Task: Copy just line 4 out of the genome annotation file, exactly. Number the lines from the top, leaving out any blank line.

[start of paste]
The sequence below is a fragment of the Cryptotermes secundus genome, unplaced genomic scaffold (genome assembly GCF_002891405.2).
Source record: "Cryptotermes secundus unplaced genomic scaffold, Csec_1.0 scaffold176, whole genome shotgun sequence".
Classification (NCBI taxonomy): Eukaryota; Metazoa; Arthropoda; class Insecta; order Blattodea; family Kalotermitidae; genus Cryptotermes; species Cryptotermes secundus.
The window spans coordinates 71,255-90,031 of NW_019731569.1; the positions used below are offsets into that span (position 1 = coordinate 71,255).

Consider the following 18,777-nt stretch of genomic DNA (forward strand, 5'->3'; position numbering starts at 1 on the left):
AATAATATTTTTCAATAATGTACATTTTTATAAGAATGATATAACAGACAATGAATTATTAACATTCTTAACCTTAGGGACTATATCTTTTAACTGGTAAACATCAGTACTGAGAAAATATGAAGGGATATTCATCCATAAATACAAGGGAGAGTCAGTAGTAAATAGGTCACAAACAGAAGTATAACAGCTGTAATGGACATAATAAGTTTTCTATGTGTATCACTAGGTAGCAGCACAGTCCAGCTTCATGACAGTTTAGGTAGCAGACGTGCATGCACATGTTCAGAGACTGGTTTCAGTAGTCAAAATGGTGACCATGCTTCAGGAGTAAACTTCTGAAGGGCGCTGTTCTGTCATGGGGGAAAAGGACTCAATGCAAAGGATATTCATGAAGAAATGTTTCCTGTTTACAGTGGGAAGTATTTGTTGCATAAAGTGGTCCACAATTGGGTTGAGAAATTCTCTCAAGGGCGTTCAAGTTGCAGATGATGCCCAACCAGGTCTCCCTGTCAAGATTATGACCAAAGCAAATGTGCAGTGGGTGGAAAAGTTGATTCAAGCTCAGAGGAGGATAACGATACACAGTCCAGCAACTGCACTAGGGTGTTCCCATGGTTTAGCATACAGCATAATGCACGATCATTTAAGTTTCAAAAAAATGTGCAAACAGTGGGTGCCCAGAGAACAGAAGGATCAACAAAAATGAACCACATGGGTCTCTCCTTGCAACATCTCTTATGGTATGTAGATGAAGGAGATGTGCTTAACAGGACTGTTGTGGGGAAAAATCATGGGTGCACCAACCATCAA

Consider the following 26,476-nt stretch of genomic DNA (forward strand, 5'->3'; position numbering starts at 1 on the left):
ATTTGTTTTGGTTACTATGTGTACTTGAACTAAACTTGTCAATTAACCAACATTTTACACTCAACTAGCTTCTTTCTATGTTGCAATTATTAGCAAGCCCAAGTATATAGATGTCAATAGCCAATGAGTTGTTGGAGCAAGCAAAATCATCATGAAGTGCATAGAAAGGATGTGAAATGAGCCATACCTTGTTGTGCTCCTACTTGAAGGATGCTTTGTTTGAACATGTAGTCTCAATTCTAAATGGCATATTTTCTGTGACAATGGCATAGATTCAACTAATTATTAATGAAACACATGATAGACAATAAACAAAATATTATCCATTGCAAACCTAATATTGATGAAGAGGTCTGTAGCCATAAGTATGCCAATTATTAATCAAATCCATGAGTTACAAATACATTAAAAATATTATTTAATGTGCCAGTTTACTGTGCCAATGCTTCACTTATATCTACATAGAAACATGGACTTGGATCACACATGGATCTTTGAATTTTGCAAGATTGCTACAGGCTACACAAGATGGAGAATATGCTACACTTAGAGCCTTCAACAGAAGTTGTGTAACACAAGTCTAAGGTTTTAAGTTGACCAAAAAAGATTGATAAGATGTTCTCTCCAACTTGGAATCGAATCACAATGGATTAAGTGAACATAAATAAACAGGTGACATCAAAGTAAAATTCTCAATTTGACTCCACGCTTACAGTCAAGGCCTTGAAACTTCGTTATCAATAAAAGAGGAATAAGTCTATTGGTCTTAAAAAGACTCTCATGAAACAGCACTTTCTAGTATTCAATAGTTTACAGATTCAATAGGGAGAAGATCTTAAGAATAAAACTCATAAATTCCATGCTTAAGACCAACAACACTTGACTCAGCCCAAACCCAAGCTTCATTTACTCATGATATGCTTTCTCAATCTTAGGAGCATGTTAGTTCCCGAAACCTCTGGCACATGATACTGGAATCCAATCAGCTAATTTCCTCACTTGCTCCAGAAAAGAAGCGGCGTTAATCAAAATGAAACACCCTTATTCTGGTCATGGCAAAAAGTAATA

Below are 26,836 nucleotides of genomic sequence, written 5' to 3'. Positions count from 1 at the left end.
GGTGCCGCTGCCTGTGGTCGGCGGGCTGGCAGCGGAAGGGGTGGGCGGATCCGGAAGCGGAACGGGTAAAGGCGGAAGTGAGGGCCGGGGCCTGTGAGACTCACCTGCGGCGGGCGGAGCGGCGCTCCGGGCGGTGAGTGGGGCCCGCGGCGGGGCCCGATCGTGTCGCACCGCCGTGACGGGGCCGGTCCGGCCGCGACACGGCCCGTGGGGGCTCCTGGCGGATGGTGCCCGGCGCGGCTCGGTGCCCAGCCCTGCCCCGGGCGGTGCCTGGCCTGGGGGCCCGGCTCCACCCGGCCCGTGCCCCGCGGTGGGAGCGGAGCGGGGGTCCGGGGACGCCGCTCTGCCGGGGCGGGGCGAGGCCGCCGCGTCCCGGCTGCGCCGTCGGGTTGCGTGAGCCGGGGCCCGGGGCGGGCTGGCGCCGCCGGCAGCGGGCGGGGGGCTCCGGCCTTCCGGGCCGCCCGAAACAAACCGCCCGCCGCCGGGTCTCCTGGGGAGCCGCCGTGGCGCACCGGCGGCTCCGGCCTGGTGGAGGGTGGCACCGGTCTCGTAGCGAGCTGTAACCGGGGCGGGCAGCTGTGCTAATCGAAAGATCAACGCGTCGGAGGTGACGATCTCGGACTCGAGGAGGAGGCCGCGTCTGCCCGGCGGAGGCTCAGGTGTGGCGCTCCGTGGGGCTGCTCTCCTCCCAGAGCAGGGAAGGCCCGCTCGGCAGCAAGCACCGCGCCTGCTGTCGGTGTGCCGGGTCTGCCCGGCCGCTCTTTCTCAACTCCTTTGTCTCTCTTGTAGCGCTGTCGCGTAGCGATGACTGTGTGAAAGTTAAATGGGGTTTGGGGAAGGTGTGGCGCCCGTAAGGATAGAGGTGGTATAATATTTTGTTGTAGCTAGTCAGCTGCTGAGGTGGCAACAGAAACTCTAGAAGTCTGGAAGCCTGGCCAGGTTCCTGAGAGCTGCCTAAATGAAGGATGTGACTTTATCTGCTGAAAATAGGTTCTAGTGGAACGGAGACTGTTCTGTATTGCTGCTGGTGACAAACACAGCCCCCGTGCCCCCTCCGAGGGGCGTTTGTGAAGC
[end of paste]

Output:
The window spans coordinates 71,255-90,031 of NW_019731569.1; the positions used below are offsets into that span (position 1 = coordinate 71,255).